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Application of high resolution DEM data to detect rock damage from geomorphic signals along the central San Jacinto Fault

Neta Wechsler, Thomas K. Rockwell, & Yehuda Ben-Zion

Published 2009, SCEC Contribution #1308

We analyze geomorphic properties extracted from LiDAR and SRTM (Shuttle Radar Topography Mission) data
to test whether the damage zone along the central San Jacinto Fault (SJF) zone can be resolved with
remotely-sensed data in a quantitative fashion. The SJF is one of the most active faults in southern California,
with well expressed geomorphology and a fast slip rate, as seen in the geology and by GPS. We use ArcMap
and the TauDEM toolbox to compare several morphometric parameters, including drainage density (Dd), on
both sides of the fault, using a 1 km and a 5 km buffer for the LiDAR and SRTM data, respectively. We also analyze the spatial patterns of Dd near the fault, using two different definitions of spatial Dd. The high resolution of the LiDAR data allows us to focus on a single fault, eliminating the effects of parallel nearby faults. From the LiDAR data we find that the highest Dd values occur in areas between two fault strands, followed generally by rocks on the northeast side of the fault, with the lowest Dd values occurring on the southwest side of the fault. The SRTM data shows a band of high Dd values centered on the main fault trace with ~1 km width. Our results indicate that there is a strong correlation between drainage density and proximity to the fault, with zones of structural complexity along the fault displaying the highest Dd. We interpret this to largely be an effect of degree of rock damage, as these are areas that are expected to be more damaged, and field observations support this contention. If we are correct, then it appears that the northeast side of the SJF is generally more damaged. South of the trifurcation area there is evidence that the signal is reversed on the larger scale, with more damage on the southwest side of the fault inferred from the SRTM data, possibly caused by extension between the Coyote Creek and Clark faults. The implications of the observed asymmetry could be geological evidence for rupture propagation direction, because a preferred propagation direction is predicted to produce asymmetric damage structure that would be recorded in the volume of rock surrounding a fault.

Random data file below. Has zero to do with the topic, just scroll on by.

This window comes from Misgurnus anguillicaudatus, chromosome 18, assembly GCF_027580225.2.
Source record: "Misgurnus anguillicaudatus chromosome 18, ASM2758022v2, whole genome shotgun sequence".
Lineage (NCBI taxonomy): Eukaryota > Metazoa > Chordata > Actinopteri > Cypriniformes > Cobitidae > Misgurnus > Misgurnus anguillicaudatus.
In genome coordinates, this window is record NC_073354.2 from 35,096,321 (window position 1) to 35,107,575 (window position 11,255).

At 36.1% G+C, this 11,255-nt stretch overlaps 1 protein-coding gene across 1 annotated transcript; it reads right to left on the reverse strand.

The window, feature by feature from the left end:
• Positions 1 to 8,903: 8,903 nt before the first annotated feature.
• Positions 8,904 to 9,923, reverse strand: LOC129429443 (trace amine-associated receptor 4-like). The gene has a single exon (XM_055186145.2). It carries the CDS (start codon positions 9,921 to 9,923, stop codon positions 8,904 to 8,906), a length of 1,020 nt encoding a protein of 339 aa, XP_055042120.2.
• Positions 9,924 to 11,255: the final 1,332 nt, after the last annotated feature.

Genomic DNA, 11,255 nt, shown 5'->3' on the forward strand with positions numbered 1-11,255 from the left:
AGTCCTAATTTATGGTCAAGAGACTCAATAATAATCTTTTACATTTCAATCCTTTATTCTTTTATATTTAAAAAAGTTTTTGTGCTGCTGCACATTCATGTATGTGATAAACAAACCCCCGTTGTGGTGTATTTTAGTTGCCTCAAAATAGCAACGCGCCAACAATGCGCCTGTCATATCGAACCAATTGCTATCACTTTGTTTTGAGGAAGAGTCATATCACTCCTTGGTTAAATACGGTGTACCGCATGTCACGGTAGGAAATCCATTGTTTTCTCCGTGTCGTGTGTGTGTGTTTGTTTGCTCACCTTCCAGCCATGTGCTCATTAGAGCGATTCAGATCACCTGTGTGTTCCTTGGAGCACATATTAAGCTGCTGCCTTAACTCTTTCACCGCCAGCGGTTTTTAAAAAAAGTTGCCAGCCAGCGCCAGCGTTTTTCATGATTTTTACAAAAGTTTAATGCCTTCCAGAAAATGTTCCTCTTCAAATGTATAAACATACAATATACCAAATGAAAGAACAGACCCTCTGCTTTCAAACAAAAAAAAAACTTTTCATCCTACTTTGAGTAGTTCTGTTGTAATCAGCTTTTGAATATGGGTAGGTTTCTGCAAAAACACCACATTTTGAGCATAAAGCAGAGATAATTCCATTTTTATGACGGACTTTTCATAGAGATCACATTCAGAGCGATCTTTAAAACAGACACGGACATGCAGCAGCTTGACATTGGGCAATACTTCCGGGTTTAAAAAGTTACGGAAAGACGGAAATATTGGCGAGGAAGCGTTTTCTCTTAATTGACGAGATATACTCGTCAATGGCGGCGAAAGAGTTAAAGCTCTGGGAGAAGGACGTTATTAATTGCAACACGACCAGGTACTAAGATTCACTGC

Key Words
United States, high-resolution methods, Global Positioning System, laser methods, Shuttle Imaging Radar, drainage, drainage patterns, radar methods, digital terrain models, California, San Jacinto Fault, rupture, topography ,Southern California, lidar methods, propagation, geomorphology, Coyote Creek Fault, active faults, earthquakes, faults, remote sensing, fault zones, Clark Fault

Wechsler, N., Rockwell, T. K., & Ben-Zion, Y. (2009). Application of high resolution DEM data to detect rock damage from geomorphic signals along the central San Jacinto Fault. Geomorphology,. doi: 10.1016/j.geomorph.2009.06.007.